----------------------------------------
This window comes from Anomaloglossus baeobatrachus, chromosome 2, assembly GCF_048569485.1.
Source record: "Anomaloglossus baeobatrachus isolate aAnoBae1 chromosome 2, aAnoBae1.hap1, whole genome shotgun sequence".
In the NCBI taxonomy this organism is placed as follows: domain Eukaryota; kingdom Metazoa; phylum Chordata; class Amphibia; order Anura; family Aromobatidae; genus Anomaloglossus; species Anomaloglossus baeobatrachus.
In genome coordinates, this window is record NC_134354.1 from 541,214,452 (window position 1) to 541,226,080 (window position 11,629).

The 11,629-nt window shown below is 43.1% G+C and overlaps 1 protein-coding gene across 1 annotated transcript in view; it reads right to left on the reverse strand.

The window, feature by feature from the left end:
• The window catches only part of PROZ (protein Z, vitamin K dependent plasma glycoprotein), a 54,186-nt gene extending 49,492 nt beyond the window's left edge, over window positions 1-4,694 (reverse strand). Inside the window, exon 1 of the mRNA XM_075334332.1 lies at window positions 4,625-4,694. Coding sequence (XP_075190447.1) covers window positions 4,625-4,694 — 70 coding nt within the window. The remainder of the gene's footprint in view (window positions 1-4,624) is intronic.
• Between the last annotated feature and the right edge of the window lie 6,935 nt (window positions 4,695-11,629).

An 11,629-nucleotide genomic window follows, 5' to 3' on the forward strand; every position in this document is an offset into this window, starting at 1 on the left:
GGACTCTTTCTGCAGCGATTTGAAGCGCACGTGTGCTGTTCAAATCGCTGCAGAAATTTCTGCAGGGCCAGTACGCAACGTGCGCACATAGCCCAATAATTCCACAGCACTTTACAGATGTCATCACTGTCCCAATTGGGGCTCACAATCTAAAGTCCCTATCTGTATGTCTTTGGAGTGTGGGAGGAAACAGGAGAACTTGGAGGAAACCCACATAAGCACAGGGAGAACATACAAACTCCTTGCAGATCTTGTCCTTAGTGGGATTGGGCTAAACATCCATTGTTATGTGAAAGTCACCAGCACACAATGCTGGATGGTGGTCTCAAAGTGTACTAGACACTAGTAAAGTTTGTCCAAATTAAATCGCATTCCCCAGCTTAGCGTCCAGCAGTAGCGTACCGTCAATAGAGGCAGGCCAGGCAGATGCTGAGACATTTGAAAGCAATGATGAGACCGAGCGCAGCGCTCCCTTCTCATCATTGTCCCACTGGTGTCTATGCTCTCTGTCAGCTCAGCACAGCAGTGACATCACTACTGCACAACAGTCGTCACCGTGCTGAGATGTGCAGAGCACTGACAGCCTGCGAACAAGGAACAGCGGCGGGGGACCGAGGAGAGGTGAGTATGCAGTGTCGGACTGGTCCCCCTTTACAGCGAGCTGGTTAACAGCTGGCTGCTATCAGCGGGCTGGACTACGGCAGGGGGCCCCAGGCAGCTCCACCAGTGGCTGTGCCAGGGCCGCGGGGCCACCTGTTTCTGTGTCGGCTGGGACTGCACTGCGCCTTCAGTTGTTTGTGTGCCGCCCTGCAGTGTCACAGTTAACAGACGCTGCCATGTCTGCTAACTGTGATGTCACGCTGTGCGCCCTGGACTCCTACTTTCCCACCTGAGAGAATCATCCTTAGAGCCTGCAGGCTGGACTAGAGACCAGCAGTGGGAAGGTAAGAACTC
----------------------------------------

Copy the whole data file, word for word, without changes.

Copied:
This window comes from Anomaloglossus baeobatrachus, chromosome 2, assembly GCF_048569485.1.
Source record: "Anomaloglossus baeobatrachus isolate aAnoBae1 chromosome 2, aAnoBae1.hap1, whole genome shotgun sequence".
In the NCBI taxonomy this organism is placed as follows: domain Eukaryota; kingdom Metazoa; phylum Chordata; class Amphibia; order Anura; family Aromobatidae; genus Anomaloglossus; species Anomaloglossus baeobatrachus.
In genome coordinates, this window is record NC_134354.1 from 541,214,452 (window position 1) to 541,226,080 (window position 11,629).

The 11,629-nt window shown below is 43.1% G+C and overlaps 1 protein-coding gene across 1 annotated transcript in view; it reads right to left on the reverse strand.

The window, feature by feature from the left end:
• The window catches only part of PROZ (protein Z, vitamin K dependent plasma glycoprotein), a 54,186-nt gene extending 49,492 nt beyond the window's left edge, over window positions 1-4,694 (reverse strand). Inside the window, exon 1 of the mRNA XM_075334332.1 lies at window positions 4,625-4,694. Coding sequence (XP_075190447.1) covers window positions 4,625-4,694 — 70 coding nt within the window. The remainder of the gene's footprint in view (window positions 1-4,624) is intronic.
• Between the last annotated feature and the right edge of the window lie 6,935 nt (window positions 4,695-11,629).

An 11,629-nucleotide genomic window follows, 5' to 3' on the forward strand; every position in this document is an offset into this window, starting at 1 on the left:
GGACTCTTTCTGCAGCGATTTGAAGCGCACGTGTGCTGTTCAAATCGCTGCAGAAATTTCTGCAGGGCCAGTACGCAACGTGCGCACATAGCCCAATAATTCCACAGCACTTTACAGATGTCATCACTGTCCCAATTGGGGCTCACAATCTAAAGTCCCTATCTGTATGTCTTTGGAGTGTGGGAGGAAACAGGAGAACTTGGAGGAAACCCACATAAGCACAGGGAGAACATACAAACTCCTTGCAGATCTTGTCCTTAGTGGGATTGGGCTAAACATCCATTGTTATGTGAAAGTCACCAGCACACAATGCTGGATGGTGGTCTCAAAGTGTACTAGACACTAGTAAAGTTTGTCCAAATTAAATCGCATTCCCCAGCTTAGCGTCCAGCAGTAGCGTACCGTCAATAGAGGCAGGCCAGGCAGATGCTGAGACATTTGAAAGCAATGATGAGACCGAGCGCAGCGCTCCCTTCTCATCATTGTCCCACTGGTGTCTATGCTCTCTGTCAGCTCAGCACAGCAGTGACATCACTACTGCACAACAGTCGTCACCGTGCTGAGATGTGCAGAGCACTGACAGCCTGCGAACAAGGAACAGCGGCGGGGGACCGAGGAGAGGTGAGTATGCAGTGTCGGACTGGTCCCCCTTTACAGCGAGCTGGTTAACAGCTGGCTGCTATCAGCGGGCTGGACTACGGCAGGGGGCCCCAGGCAGCTCCACCAGTGGCTGTGCCAGGGCCGCGGGGCCACCTGTTTCTGTGTCGGCTGGGACTGCACTGCGCCTTCAGTTGTTTGTGTGCCGCCCTGCAGTGTCACAGTTAACAGACGCTGCCATGTCTGCTAACTGTGATGTCACGCTGTGCGCCCTGGACTCCTACTTTCCCACCTGAGAGAATCATCCTTAGAGCCTGCAGGCTGGACTAGAGACCAGCAGTGGGAAGGTAAGAACTC